I really don’t know how to define intimacy at my age. For me, it’s a great feeling that he automatically reaches for my hand when we start climbing steps, knowing my penchant for tripping. It’s nice when a bottle of my favourite massage oil appears quietly on a Sunday morning and a deep tissue massage follows. I still get cheap thrills when he sends me a couple of hundred red roses on Valentine’s Day when I am in a distant city organising a festival. But then, I use those roses to decorate the stage the next morning. We are on a cold war right now but there is tacit understanding on why we sleep the way we do (got to work the next day, so why toss and turn?). Which also means I slide my feet over and wait for them to be pressed. The fight resumes post-massage, the feet aching less.
I posted a common message to the husband and a friend asking, “What do I write for this brief on sex-desire-intimacy after 50?” The friend piped up, “Write about your affairs, high time!”
“I’m on a deadline, I need time to imagine all the affairs I would have liked to have.”
The friend’s quick retort: “Half of Delhi and all of Jaipur thinks we are having an affair, so might as well give them what they are looking for — just tell them, yaar!”
The husband pipes in, “Go for it girl, let the juices flow.” Ewww!
The friend is gay.
Mithu Sen, 45, artist
‘The wait for true love never reaches its climax’
Love is actually like death — the other side of our life that is unknown, unreachable, sublime, and for which we spend all our life waiting. If you really think about it, you could call both love and death romantic.
But then, the idea of being loved is dreamy, in ways that death can never be. It brings with it promises of fulfillment — at its most prosaic, the sublime state of orgasm; at its imaginative best, it can be the gateway to a parallel creative universe. I’ve found for myself this parallel universe where age is no bar and where I constantly find myself being sexually, romantically, mentally and emotionally aroused. In this state, anything is possible. The idea of sex moves from being merely a corporeal act to a creative impulse. If you can stand outside of yourself and explore your body, its desires and fetishes objectively, then you are not bound by standard notions of bodily pleasure. My idea of sexual fulfillment has always been about being mentally creative and it finds expression in different ways in my art.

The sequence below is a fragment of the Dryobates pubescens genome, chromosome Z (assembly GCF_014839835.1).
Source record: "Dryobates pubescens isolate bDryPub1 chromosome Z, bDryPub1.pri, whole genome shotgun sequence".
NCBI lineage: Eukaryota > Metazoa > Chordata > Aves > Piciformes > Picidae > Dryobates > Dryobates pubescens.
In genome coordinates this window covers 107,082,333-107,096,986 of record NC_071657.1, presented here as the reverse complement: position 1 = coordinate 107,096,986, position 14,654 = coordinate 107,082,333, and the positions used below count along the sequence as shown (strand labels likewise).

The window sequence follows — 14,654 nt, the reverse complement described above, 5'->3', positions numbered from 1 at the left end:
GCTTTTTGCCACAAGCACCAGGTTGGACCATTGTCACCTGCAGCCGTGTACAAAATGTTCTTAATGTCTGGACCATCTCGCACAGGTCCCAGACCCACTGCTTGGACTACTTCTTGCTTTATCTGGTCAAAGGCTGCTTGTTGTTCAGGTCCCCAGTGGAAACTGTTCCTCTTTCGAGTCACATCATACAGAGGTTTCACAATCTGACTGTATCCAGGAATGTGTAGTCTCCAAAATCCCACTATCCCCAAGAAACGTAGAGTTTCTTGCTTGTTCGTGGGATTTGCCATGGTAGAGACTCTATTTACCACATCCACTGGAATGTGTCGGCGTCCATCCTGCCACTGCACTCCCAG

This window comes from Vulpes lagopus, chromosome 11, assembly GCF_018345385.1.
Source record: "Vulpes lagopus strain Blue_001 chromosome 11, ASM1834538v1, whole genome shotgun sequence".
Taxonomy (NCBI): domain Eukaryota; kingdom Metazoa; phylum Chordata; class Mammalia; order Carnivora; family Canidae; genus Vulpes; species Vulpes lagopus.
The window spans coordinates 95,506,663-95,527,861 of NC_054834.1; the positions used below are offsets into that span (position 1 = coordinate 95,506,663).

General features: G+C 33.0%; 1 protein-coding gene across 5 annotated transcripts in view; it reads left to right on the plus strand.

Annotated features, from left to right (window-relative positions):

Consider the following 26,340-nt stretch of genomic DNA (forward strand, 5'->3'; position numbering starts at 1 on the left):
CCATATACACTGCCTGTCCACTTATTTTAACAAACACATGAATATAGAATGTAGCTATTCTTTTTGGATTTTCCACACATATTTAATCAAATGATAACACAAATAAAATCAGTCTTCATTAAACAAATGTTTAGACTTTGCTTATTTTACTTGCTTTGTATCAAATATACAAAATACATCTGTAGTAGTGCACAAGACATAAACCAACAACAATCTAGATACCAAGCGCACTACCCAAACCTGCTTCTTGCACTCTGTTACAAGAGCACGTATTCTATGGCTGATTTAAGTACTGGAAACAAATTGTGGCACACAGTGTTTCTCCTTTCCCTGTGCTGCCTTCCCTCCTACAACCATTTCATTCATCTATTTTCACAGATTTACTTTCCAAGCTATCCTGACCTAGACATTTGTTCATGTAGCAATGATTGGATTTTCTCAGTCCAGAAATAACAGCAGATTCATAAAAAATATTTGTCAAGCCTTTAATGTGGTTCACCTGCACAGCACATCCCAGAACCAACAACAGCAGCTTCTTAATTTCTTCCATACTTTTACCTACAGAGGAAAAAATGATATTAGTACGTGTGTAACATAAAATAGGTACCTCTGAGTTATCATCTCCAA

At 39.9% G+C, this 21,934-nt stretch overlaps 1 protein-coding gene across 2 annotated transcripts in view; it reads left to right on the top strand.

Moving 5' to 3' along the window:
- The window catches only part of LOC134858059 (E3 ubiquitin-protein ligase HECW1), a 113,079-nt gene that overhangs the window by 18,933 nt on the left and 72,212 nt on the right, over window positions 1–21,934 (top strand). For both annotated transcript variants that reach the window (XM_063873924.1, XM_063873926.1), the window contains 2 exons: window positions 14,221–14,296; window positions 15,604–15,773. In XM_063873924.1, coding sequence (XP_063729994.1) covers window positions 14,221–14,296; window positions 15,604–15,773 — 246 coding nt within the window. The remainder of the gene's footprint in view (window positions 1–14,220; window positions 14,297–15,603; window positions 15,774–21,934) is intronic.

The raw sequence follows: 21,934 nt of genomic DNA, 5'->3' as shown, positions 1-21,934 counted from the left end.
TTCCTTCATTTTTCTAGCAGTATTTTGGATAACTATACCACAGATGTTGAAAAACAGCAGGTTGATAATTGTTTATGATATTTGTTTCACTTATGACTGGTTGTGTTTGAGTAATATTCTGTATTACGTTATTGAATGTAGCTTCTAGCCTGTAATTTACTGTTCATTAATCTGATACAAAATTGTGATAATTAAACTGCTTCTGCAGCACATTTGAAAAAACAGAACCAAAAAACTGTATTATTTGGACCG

As a woman, it has always been a taboo to talk about my desires or fetishes. And so, they twisted and turned and sought ways of alternate expressions. How would you label the desire to be a different person? Or, the desire to acquire a different body? Can all desires be called sexual? How much of our inner selves can we expose without fear or shame? As an artist, I find my desires moving beyond the confinements of the world we live in and exposing themselves through the images I create. While I understand the freedom I have as an artist, it’s still difficult to articulate my inner feelings in person. The wait for “true” love never reaches its climax.
Perhaps, we overvalue conversations around love. Perhaps, love is overrated. For, it’s really all about loving the life we create while we wait for the love we crave — whether those cravings ever get realised is not as important as the knowledge that you have enough love to give.
At my age, I feel love should be more about what we want for ourselves than about anyone else. For that to happen, for women to prioritise themselves, we need to value ourselves and our bodies more. If we are at peace with ourselves, we will be confident about our right to our desires. It’s fine to choose our lovers, just as it is fine to believe that sex is not a momentary act, but a state of perpetual joy with an ability to transform.